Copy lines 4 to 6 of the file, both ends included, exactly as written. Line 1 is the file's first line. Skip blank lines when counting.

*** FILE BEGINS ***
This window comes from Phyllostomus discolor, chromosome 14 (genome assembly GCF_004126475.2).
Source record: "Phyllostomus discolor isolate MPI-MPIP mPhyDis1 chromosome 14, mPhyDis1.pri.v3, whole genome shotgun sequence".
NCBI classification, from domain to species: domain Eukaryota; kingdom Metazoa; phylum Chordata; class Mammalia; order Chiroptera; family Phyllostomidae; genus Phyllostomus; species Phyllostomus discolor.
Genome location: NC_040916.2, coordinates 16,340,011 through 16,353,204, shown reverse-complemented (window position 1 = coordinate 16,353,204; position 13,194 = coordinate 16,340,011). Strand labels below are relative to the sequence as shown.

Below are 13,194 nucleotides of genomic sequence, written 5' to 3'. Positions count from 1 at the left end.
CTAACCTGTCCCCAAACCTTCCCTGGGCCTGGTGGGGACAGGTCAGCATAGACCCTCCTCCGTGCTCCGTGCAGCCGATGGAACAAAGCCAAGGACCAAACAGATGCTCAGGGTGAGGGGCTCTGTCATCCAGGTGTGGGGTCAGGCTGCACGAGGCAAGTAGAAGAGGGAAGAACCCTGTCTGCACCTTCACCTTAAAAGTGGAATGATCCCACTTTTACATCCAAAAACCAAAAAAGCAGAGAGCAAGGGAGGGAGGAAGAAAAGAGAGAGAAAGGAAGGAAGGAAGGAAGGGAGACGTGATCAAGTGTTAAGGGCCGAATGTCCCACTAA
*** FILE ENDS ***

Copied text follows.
Genome location: NC_040916.2, coordinates 16,340,011 through 16,353,204, shown reverse-complemented (window position 1 = coordinate 16,353,204; position 13,194 = coordinate 16,340,011). Strand labels below are relative to the sequence as shown.

Below are 13,194 nucleotides of genomic sequence, written 5' to 3'. Positions count from 1 at the left end.
CTAACCTGTCCCCAAACCTTCCCTGGGCCTGGTGGGGACAGGTCAGCATAGACCCTCCTCCGTGCTCCGTGCAGCCGATGGAACAAAGCCAAGGACCAAACAGATGCTCAGGGTGAGGGGCTCTGTCATCCAGGTGTGGGGTCAGGCTGCACGAGGCAAGTAGAAGAGGGAAGAACCCTGTCTGCACCTTCACCTTAAAAGTGGAATGATCCCACTTTTACATCCAAAAACCAAAAAAGCAGAGAGCAAGGGAGGGAGGAAGAAAAGAGAGAGAAAGGAAGGAAGGAAGGAAGGGAGACGTGATCAAGTGTTAAGGGCCGAATGTCCCACTAA